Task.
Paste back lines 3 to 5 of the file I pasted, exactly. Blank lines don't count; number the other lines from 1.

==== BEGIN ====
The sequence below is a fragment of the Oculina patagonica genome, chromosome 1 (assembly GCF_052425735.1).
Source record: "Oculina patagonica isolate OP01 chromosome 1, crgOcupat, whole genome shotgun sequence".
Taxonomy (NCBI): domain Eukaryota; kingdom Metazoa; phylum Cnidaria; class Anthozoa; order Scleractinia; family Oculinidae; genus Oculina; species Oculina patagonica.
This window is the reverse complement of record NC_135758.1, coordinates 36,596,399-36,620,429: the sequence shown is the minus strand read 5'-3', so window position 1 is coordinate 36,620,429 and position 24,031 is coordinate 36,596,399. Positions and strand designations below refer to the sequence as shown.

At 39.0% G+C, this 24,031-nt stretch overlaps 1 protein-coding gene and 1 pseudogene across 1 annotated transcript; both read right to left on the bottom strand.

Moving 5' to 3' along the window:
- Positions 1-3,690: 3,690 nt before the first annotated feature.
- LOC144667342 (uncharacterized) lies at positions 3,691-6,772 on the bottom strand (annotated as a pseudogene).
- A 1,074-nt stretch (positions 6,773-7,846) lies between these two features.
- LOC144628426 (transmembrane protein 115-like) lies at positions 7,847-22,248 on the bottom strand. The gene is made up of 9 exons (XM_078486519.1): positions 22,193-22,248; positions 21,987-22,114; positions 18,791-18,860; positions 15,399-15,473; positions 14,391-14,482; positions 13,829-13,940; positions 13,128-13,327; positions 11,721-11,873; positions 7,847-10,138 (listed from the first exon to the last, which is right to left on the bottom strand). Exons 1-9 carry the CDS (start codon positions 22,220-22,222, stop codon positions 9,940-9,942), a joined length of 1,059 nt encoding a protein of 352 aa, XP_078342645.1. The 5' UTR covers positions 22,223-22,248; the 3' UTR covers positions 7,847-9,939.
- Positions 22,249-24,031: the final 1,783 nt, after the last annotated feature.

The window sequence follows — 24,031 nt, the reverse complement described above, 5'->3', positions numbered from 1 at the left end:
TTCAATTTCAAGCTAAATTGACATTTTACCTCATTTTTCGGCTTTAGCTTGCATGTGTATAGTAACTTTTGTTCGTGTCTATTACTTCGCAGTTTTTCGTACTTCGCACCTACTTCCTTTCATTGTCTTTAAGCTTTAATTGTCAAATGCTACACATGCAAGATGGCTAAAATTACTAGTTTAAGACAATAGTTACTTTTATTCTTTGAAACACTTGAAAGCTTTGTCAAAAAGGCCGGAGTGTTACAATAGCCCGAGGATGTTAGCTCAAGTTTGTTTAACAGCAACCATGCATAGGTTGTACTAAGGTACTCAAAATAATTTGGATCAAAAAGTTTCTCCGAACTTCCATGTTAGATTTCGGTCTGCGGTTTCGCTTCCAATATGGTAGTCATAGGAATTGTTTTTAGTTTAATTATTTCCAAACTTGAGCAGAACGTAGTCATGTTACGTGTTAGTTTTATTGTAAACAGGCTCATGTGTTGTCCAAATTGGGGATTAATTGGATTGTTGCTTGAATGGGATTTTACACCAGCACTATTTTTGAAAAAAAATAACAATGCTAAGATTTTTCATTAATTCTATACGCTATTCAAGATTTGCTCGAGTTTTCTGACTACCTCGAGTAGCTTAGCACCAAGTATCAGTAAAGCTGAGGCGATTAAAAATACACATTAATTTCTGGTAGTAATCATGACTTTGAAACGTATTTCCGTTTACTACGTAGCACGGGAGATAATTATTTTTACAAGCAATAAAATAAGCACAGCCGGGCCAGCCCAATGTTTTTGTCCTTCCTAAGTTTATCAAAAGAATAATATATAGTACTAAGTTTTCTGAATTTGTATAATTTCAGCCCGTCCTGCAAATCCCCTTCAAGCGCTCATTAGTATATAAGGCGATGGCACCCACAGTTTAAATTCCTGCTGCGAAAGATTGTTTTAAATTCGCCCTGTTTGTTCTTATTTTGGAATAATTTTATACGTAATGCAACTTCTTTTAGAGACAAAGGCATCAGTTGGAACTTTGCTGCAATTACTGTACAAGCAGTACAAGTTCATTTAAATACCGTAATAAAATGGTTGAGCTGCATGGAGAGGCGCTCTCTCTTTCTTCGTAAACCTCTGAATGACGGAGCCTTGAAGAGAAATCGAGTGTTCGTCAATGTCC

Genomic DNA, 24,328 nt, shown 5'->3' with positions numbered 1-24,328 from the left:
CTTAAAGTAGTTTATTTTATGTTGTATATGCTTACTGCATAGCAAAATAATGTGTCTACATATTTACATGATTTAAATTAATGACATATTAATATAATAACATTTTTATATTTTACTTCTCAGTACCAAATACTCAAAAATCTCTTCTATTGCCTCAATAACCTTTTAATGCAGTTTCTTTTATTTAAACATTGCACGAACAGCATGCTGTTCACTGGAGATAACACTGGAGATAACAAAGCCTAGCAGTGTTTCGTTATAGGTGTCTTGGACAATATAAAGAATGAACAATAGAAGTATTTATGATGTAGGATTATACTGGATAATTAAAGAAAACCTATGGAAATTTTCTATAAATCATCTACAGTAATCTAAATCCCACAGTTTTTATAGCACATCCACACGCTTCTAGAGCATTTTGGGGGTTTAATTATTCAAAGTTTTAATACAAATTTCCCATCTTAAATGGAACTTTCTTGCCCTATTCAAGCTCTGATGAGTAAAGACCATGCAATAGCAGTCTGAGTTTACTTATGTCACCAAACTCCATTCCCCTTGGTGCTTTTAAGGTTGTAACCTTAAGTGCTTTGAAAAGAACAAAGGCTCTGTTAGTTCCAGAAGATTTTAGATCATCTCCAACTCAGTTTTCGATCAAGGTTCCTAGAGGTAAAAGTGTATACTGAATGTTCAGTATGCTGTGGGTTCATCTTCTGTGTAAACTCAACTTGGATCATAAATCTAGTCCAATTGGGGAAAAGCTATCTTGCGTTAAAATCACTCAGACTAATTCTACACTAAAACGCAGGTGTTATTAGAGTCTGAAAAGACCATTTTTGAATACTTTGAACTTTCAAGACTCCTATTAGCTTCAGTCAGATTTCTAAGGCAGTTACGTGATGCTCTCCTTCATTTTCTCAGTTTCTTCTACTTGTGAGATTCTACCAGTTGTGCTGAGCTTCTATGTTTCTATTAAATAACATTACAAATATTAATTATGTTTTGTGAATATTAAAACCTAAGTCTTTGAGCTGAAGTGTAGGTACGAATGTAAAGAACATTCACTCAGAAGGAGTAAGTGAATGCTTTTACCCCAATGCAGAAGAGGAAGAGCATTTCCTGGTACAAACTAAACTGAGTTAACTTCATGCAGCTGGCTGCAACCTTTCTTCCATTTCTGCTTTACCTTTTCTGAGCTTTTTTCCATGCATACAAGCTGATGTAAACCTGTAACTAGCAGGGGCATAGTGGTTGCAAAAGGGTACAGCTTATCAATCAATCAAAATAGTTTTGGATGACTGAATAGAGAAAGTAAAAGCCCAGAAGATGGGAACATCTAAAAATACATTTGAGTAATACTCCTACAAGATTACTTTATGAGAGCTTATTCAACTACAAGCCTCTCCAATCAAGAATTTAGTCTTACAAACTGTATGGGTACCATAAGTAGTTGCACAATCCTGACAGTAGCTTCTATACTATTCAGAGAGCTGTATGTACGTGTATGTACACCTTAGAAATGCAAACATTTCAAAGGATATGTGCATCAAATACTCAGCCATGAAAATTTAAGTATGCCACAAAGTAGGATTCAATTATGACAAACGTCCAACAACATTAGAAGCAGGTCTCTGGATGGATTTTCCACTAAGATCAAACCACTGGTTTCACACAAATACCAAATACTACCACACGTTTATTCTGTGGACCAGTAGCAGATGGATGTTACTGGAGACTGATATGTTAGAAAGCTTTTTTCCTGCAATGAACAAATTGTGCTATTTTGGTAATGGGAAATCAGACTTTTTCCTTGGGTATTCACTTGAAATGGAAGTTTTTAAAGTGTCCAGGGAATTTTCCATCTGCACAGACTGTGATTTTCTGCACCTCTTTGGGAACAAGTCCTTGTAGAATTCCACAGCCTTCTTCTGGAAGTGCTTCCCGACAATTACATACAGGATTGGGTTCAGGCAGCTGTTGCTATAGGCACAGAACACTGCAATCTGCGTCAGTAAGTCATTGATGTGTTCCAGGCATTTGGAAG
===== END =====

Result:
Taxonomy (NCBI): domain Eukaryota; kingdom Metazoa; phylum Cnidaria; class Anthozoa; order Scleractinia; family Oculinidae; genus Oculina; species Oculina patagonica.
This window is the reverse complement of record NC_135758.1, coordinates 36,596,399-36,620,429: the sequence shown is the minus strand read 5'-3', so window position 1 is coordinate 36,620,429 and position 24,031 is coordinate 36,596,399. Positions and strand designations below refer to the sequence as shown.

At 39.0% G+C, this 24,031-nt stretch overlaps 1 protein-coding gene and 1 pseudogene across 1 annotated transcript; both read right to left on the bottom strand.